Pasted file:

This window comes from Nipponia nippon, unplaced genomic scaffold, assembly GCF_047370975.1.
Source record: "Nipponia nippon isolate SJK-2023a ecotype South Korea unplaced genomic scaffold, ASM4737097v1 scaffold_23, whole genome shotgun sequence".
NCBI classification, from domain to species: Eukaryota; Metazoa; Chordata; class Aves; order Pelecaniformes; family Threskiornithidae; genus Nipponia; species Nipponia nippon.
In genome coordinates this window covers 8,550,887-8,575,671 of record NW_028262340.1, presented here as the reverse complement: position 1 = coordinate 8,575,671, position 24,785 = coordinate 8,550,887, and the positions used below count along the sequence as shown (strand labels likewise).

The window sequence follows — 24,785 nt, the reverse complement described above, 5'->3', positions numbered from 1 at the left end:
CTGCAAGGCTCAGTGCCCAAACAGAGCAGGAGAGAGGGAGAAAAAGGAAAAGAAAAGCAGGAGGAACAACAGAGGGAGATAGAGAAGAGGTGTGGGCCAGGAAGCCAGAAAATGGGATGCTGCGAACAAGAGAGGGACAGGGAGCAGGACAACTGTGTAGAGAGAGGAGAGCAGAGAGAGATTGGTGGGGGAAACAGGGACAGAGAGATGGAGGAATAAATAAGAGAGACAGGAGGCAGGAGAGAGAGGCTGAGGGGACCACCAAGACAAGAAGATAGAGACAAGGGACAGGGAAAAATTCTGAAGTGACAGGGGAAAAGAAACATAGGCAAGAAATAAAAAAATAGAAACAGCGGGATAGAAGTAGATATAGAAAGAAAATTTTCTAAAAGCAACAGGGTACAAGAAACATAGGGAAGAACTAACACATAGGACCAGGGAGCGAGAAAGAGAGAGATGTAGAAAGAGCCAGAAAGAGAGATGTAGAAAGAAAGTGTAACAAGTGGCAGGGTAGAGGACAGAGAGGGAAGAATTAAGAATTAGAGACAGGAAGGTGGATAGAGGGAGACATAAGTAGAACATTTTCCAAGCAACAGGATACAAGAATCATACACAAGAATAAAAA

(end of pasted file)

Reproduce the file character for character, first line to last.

This window comes from Nipponia nippon, unplaced genomic scaffold, assembly GCF_047370975.1.
Source record: "Nipponia nippon isolate SJK-2023a ecotype South Korea unplaced genomic scaffold, ASM4737097v1 scaffold_23, whole genome shotgun sequence".
NCBI classification, from domain to species: Eukaryota; Metazoa; Chordata; class Aves; order Pelecaniformes; family Threskiornithidae; genus Nipponia; species Nipponia nippon.
In genome coordinates this window covers 8,550,887-8,575,671 of record NW_028262340.1, presented here as the reverse complement: position 1 = coordinate 8,575,671, position 24,785 = coordinate 8,550,887, and the positions used below count along the sequence as shown (strand labels likewise).

The window sequence follows — 24,785 nt, the reverse complement described above, 5'->3', positions numbered from 1 at the left end:
CTGCAAGGCTCAGTGCCCAAACAGAGCAGGAGAGAGGGAGAAAAAGGAAAAGAAAAGCAGGAGGAACAACAGAGGGAGATAGAGAAGAGGTGTGGGCCAGGAAGCCAGAAAATGGGATGCTGCGAACAAGAGAGGGACAGGGAGCAGGACAACTGTGTAGAGAGAGGAGAGCAGAGAGAGATTGGTGGGGGAAACAGGGACAGAGAGATGGAGGAATAAATAAGAGAGACAGGAGGCAGGAGAGAGAGGCTGAGGGGACCACCAAGACAAGAAGATAGAGACAAGGGACAGGGAAAAATTCTGAAGTGACAGGGGAAAAGAAACATAGGCAAGAAATAAAAAAATAGAAACAGCGGGATAGAAGTAGATATAGAAAGAAAATTTTCTAAAAGCAACAGGGTACAAGAAACATAGGGAAGAACTAACACATAGGACCAGGGAGCGAGAAAGAGAGAGATGTAGAAAGAGCCAGAAAGAGAGATGTAGAAAGAAAGTGTAACAAGTGGCAGGGTAGAGGACAGAGAGGGAAGAATTAAGAATTAGAGACAGGAAGGTGGATAGAGGGAGACATAAGTAGAACATTTTCCAAGCAACAGGATACAAGAATCATACACAAGAATAAAAA